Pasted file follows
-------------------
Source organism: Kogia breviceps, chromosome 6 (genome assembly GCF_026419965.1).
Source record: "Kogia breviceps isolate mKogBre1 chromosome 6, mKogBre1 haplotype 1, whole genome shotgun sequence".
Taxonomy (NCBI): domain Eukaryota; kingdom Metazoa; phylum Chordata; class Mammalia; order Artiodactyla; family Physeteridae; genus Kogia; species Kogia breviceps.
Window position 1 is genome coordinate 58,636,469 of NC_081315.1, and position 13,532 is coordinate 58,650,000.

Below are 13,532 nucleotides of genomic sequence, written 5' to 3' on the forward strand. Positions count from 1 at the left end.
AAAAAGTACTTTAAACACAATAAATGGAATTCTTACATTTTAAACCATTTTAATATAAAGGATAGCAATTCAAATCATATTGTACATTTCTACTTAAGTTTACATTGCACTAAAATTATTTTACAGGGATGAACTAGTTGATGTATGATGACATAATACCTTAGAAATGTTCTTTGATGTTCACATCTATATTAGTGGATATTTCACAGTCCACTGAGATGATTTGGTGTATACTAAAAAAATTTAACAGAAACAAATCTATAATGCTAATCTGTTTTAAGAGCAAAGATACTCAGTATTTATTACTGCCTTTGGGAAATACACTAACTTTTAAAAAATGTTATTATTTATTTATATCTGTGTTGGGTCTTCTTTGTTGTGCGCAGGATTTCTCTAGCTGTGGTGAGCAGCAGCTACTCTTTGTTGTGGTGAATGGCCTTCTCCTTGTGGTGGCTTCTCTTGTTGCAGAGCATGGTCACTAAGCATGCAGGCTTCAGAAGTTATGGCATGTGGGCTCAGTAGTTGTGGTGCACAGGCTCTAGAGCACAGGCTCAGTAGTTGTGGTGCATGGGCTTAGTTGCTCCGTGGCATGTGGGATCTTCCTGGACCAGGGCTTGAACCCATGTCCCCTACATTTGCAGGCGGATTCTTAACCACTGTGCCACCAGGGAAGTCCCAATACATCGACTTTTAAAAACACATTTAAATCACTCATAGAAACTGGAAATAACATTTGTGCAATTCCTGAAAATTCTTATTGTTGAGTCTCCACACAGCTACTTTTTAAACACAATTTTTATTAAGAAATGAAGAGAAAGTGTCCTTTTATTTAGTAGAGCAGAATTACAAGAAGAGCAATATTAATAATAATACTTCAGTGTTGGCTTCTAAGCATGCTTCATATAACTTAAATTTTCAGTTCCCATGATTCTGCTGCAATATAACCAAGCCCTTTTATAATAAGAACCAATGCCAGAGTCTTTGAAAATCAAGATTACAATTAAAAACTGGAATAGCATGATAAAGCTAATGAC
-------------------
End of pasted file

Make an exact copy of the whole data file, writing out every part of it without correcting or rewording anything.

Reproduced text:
Source organism: Kogia breviceps, chromosome 6 (genome assembly GCF_026419965.1).
Source record: "Kogia breviceps isolate mKogBre1 chromosome 6, mKogBre1 haplotype 1, whole genome shotgun sequence".
Taxonomy (NCBI): domain Eukaryota; kingdom Metazoa; phylum Chordata; class Mammalia; order Artiodactyla; family Physeteridae; genus Kogia; species Kogia breviceps.
Window position 1 is genome coordinate 58,636,469 of NC_081315.1, and position 13,532 is coordinate 58,650,000.

Below are 13,532 nucleotides of genomic sequence, written 5' to 3' on the forward strand. Positions count from 1 at the left end.
AAAAAGTACTTTAAACACAATAAATGGAATTCTTACATTTTAAACCATTTTAATATAAAGGATAGCAATTCAAATCATATTGTACATTTCTACTTAAGTTTACATTGCACTAAAATTATTTTACAGGGATGAACTAGTTGATGTATGATGACATAATACCTTAGAAATGTTCTTTGATGTTCACATCTATATTAGTGGATATTTCACAGTCCACTGAGATGATTTGGTGTATACTAAAAAAATTTAACAGAAACAAATCTATAATGCTAATCTGTTTTAAGAGCAAAGATACTCAGTATTTATTACTGCCTTTGGGAAATACACTAACTTTTAAAAAATGTTATTATTTATTTATATCTGTGTTGGGTCTTCTTTGTTGTGCGCAGGATTTCTCTAGCTGTGGTGAGCAGCAGCTACTCTTTGTTGTGGTGAATGGCCTTCTCCTTGTGGTGGCTTCTCTTGTTGCAGAGCATGGTCACTAAGCATGCAGGCTTCAGAAGTTATGGCATGTGGGCTCAGTAGTTGTGGTGCACAGGCTCTAGAGCACAGGCTCAGTAGTTGTGGTGCATGGGCTTAGTTGCTCCGTGGCATGTGGGATCTTCCTGGACCAGGGCTTGAACCCATGTCCCCTACATTTGCAGGCGGATTCTTAACCACTGTGCCACCAGGGAAGTCCCAATACATCGACTTTTAAAAACACATTTAAATCACTCATAGAAACTGGAAATAACATTTGTGCAATTCCTGAAAATTCTTATTGTTGAGTCTCCACACAGCTACTTTTTAAACACAATTTTTATTAAGAAATGAAGAGAAAGTGTCCTTTTATTTAGTAGAGCAGAATTACAAGAAGAGCAATATTAATAATAATACTTCAGTGTTGGCTTCTAAGCATGCTTCATATAACTTAAATTTTCAGTTCCCATGATTCTGCTGCAATATAACCAAGCCCTTTTATAATAAGAACCAATGCCAGAGTCTTTGAAAATCAAGATTACAATTAAAAACTGGAATAGCATGATAAAGCTAATGAC